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How to deploy documentation with the Forrestbot "scp" workstage

Intended Audience

Anyone who generates a static documentation set with Forrest will need to deploy the results, whether that be to a remote server or locally.


This howto will explain one method of using the Forrestbot, by way of the worked example for managing a company or private website, and using "Secure Copy (SCP)" to deploy to a remote webserver. The Forrestbot has a number of deployment methods. After you understand the principles then you will be able to apply that to whatever method is relevant.

The secondary purpose is to explain to ASF committers how to manage project documentation, e.g. for an "Apache Labs" investigation.

This howto also explains the use of the Apache Cocoon "checksums" facility to only process and deploy the changed files.


Refer to the Forrestbot documentation. It is not necessary to have thorough knowledge, but a basic understanding will help.

An account on a server configured to use SSH access. e.g. ASF Guide for new committers.

Review the Forrestbot svn howto documentation. That explains more generally how to use a Forrestbot.

Therefore this "scp" howto can have minimal content.



This Forrestbot uses the "getsrc.local" workstage to retrieve the sources from the local project workspace filesystem, i.e. from the top-level of your Forrest project site.

This Forrestbot uses the "deploy.scp" workstage to copy the generated documents to the remote server. They go into a "stage" directory on the web server which has a .htaccess file to enable selected people to review before putting into production.

The deploy.scp.settings file

Create a file at the top-level of your project site named deploy.scp.settings to provide your ssh credentials. Set its file permissions so that only you can read it.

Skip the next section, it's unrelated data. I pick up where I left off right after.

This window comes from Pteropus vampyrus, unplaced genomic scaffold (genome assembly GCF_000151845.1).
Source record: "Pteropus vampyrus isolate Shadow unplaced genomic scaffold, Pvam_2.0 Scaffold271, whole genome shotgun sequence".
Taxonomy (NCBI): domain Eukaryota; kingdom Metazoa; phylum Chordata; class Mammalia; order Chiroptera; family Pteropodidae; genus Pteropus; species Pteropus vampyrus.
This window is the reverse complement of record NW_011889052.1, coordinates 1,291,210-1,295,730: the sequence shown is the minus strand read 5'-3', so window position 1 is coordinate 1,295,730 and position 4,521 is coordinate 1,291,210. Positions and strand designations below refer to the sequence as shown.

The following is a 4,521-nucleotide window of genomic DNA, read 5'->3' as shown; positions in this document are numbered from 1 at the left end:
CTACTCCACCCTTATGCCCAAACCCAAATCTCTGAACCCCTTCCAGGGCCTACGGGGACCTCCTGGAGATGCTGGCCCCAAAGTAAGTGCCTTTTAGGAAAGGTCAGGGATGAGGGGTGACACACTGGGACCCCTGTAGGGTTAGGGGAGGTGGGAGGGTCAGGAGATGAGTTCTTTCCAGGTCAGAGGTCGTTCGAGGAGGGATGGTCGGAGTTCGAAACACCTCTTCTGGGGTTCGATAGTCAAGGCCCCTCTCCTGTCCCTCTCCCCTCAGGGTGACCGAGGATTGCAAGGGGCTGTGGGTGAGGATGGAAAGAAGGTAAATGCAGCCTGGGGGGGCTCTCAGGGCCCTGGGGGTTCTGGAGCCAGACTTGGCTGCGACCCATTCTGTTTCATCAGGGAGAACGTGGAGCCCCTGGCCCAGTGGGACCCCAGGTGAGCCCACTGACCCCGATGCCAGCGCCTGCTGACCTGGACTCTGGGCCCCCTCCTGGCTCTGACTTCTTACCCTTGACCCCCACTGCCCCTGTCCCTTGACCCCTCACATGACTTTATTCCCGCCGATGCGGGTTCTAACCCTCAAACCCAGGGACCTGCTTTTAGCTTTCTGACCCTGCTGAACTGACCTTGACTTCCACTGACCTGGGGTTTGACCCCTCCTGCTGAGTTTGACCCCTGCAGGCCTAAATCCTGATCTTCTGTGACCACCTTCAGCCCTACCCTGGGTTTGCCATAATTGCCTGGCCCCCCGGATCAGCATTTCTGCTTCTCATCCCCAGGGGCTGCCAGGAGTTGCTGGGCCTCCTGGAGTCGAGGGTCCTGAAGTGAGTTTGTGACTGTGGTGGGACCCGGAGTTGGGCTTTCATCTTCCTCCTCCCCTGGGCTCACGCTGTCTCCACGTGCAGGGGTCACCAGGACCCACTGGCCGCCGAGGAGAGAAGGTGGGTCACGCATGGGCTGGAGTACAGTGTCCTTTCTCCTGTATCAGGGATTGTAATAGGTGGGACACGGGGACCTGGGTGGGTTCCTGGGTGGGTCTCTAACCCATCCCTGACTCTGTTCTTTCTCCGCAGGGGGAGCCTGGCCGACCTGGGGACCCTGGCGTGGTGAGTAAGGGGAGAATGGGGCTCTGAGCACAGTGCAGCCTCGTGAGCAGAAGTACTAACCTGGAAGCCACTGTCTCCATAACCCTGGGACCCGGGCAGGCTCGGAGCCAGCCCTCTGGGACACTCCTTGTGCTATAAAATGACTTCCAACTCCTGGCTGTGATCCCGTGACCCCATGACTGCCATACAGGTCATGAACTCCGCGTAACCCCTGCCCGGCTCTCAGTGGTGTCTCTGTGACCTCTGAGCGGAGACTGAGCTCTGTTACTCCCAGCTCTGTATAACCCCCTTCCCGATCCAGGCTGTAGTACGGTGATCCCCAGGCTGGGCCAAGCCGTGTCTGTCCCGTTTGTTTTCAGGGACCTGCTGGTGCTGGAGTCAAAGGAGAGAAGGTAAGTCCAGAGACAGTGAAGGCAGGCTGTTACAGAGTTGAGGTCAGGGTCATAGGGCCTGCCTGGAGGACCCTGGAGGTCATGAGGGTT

<?xml version="1.0"?>
  <property name="deploy.scp.keyfile" value="/Users/me/.ssh/id_rsa"/>
  <property name="deploy.scp.passphrase" value="#$!*%#..."/>

The Forrestbot buildfile

The Forrestbot buildfile sets some properties and declares the workstages (i.e. Ant targets) that need to be carried out. Of course this is fully explained in the Forrestbot documentation.

Create a file at the top-level of your project website named, e.g. publish-stage.xml

<?xml version="1.0"?>
<project name="my-lab-docs" default="main">
  <property name="getsrc.local.root-dir" location="."/>
  <target name="getsrc" depends="getsrc.clean-workdir, getsrc.local"/>
  <property name="deploy.scp.dest"
  <import file="deploy.settings" optional="true"/>
  <target name="deploy" depends="deploy.scp"/>
  <property environment="env"/>
  <import file="${env.FORREST_HOME}/tools/forrestbot/core/forrestbot.xml"/>

So it gets the sources relative to the current directory. Actually it reads the forrest.properties configuration file to find out where other stuff is located.

It deploys the generated files directly to the user's "public_html" webspace into a "stage" sub-directory. Of course this "deploy.scp.dest" location could be a full pathname to an htdocs directory on the remove remote server.

The Cocoon "checksums" facility

Instruct Forrest's Cocoon to use a "checksums" file to record the checksum of each document that it has processed. This enables subsequent builds to only process the documents that have changed. This means that each file's timestamp will only be touched if it is a changed document, which enables the Forrestbot deploy.scp workstage to only deploy the changed files.

Follow the "checksums" FAQ.

The "build" workstage

After doing the usual process to edit source documents, review them with 'forrest run', and ensure that things are in order with 'forrest validate'.

Now do the build:

forrest -f publish-stage.xml build

This does the normal site build to generate the complete set of static documents. Watch for errors.

To review, see the built docs in build/my-lab-docs directory.

The "deploy" workstage

When satisfied, then deploy the built docs:

forrest -f publish-satge.xml deploy

The files that are being transferred to the remote server will now be listed.

Moving the documents into production

The reason for deploying the documents into a "stage" directory was so that clients or collaborators could review it before going into production. So ask them to review your people.apache.org/my-lab/stage/ site. When satisfied, then:

ssh people.apache.org
cd publish_html/my-lab/stage
cp -Rf * ..

That is it.

Further Reading